King's Daughters Medical Center, Ashland's largest employer, announced layoffs Tuesday and said it expects to cut significant numbers of staff in all areas of the hospital.
The hospital has changed employee benefits, renegotiated contracts and reorganized over the past two years, the hospital said in a news release, but its financial situation keeps getting worse.
"Unreimbursed care and bad debt are at an all-time high for our organization — approaching the $100 million mark this year, which is a 33 percent increase over just a year ago," spokesman Tom Dearing said in a statement.
The Service Employees International Union District 1199, which represents 672 service and maintenance workers at the hospital, was told that 82 of its employees would be let go, said Rob Johnson, hospital division director for the union. At least another 50 expect to go from full-time to part-time, Johnson said.
The union doesn't represent nurses or other medical staff at the hospital. Johnson said he knew that some non-union employees, including nurses, were being let go, but he wasn't told how many.
"KDMC claims that these layoffs are due to the economic recession facing the region, however, they are the wealthiest hospital system within hundreds of miles," Johnson said in a statement on his union's Web site. "The truth is that this is about placing profits before people. The folks who work at this hospital provide quality patient care for our community, and these layoffs could put that care at risk."
The hospital employs about 4,400, more than Marathon and AK Steel combined, said Jim Purgerson, president of the Ashland Alliance chamber of commerce. It's the biggest employer between Lexington and Charleston W.Va., he said.
Reorganizations might save some jobs, Dearing said, so numbers of employees affected would not be known "for some time."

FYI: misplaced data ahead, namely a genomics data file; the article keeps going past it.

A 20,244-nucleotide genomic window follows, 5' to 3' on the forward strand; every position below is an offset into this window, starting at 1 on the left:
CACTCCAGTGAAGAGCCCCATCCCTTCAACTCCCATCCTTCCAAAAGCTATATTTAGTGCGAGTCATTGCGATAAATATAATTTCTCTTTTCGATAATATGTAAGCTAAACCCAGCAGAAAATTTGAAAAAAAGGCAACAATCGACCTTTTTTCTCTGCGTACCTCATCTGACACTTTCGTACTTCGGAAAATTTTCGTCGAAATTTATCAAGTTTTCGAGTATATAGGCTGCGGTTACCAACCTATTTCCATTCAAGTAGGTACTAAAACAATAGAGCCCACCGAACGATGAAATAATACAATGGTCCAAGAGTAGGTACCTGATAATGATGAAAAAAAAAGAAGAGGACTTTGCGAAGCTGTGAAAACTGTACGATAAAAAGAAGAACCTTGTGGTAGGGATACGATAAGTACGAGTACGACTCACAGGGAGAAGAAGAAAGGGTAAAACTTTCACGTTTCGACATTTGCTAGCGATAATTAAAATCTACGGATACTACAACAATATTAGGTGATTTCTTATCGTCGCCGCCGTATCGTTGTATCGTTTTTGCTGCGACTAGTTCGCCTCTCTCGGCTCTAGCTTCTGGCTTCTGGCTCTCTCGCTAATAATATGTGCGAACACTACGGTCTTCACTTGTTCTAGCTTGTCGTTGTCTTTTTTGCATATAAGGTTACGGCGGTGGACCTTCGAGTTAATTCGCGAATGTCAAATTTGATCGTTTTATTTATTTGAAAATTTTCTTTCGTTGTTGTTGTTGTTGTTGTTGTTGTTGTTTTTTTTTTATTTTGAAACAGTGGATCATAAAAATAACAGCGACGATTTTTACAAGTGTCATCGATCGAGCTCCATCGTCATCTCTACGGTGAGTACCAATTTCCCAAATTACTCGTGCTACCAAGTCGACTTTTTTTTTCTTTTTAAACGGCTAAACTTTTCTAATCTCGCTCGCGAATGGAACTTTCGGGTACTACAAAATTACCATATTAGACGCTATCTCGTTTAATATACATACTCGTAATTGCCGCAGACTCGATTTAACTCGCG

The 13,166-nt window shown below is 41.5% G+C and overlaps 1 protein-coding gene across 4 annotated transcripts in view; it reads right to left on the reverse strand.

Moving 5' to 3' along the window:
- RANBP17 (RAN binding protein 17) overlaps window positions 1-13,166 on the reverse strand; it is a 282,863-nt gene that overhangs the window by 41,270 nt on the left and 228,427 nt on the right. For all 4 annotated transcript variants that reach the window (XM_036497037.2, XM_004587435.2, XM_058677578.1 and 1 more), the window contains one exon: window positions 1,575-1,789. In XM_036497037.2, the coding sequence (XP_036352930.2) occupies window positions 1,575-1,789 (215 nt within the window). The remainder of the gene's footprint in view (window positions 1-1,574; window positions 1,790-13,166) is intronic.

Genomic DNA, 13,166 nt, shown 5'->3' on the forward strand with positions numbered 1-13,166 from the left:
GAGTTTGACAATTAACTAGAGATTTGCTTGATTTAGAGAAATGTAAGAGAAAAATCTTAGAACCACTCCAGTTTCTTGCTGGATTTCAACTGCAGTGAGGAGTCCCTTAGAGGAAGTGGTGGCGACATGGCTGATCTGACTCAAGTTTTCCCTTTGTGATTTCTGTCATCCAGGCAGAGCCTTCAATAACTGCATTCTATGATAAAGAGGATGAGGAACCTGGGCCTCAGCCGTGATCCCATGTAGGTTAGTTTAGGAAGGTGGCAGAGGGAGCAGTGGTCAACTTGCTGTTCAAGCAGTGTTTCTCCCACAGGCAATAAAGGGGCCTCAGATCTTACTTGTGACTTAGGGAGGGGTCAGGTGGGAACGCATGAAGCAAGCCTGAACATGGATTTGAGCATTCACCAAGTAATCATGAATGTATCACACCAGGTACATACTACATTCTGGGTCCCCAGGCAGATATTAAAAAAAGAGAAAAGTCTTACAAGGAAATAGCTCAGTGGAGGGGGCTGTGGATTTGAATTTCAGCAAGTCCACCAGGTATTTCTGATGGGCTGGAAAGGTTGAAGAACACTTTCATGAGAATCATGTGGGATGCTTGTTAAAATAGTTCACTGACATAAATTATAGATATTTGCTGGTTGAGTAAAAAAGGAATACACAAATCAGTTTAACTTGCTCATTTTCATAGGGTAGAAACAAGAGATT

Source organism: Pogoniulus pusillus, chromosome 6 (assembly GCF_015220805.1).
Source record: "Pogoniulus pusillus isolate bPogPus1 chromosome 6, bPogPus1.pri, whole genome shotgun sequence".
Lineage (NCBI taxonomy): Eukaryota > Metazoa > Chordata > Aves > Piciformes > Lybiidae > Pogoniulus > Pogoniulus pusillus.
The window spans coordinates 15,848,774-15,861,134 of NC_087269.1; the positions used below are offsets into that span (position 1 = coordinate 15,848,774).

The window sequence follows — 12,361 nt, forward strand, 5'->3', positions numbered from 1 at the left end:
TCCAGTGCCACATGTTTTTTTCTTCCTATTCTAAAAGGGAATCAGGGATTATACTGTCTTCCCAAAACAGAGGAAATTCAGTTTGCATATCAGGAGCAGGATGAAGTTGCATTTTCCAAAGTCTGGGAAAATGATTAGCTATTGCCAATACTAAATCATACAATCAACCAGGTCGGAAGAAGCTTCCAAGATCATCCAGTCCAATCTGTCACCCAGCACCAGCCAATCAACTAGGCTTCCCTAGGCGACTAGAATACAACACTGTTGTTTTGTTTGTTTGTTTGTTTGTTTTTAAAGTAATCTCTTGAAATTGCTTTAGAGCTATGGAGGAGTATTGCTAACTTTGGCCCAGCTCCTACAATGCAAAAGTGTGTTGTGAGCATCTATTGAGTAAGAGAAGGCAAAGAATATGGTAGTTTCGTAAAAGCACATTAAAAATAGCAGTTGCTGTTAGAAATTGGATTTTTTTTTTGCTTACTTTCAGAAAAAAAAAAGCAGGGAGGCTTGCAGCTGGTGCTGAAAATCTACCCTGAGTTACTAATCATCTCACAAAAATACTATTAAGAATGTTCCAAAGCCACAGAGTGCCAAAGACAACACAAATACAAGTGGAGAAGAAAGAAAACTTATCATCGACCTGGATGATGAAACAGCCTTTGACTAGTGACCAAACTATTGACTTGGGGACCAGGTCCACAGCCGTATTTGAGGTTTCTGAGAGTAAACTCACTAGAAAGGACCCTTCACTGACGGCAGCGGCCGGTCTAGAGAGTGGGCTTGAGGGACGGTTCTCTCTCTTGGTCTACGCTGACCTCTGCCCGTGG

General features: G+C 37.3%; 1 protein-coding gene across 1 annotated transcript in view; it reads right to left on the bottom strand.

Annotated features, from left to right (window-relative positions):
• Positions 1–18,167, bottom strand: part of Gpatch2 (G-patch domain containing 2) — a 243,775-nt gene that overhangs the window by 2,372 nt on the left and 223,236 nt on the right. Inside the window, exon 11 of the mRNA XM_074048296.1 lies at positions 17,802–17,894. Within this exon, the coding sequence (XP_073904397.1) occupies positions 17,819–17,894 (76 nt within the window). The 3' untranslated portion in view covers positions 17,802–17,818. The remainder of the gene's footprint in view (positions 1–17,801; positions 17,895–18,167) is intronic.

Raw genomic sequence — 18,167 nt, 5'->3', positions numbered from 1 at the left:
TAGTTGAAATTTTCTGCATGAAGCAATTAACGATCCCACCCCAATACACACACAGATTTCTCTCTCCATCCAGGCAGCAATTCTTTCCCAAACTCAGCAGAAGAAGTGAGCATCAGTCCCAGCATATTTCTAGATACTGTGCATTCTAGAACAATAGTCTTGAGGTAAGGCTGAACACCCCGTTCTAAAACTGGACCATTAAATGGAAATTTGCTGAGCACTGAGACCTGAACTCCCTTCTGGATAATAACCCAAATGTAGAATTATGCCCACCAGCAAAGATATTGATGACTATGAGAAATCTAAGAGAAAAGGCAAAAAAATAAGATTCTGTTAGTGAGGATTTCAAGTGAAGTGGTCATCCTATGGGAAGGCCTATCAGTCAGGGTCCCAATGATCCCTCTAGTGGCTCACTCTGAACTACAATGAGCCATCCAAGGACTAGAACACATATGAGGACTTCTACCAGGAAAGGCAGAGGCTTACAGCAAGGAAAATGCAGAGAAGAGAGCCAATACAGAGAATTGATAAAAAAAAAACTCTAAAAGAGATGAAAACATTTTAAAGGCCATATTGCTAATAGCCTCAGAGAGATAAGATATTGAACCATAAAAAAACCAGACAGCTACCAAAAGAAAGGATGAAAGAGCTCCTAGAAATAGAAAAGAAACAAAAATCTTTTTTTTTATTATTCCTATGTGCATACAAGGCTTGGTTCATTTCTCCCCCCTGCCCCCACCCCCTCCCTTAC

But some employees had been let go as of Tuesday afternoon.
"This is probably the biggest hit we've taken since the recession," Purgerson said. "This is the first really big bump in the road we've had locally or regionally."
King's Daughters had been expanding. Purgerson said employment at the hospital has doubled in the past 10 to 12 years.
In 2006, King's Daughters completed a $65 million cardiovascular care center and last year announced a $22 million expansion of the center that is paid for and nearing completion, Dearing said. The hospital has reached across the Ohio River to build facilities in Ironton and Portsmouth, Ohio, and has clinics in Boyd, Greenup and Carter counties.
"Health care is what I call our economic engine to replace manufacturing," Purgerson said. "So even with the layoffs, they're going to be a substantial presence here."
According to tax forms filed in 2007, the latest financial records available to the Herald-Leader, the hospital's parent Ashland Hospital Corp. claimed a profit of $29.5 million. Its highest-paid employee, a physician, made more than $1 million a year in 2007, and President Fred Jackson made $785,575.
Johnson said management at the hospital has grown twice as fast as rank-and-file employment.
"I'm having trouble seeing where they're not making any money," Johnson said.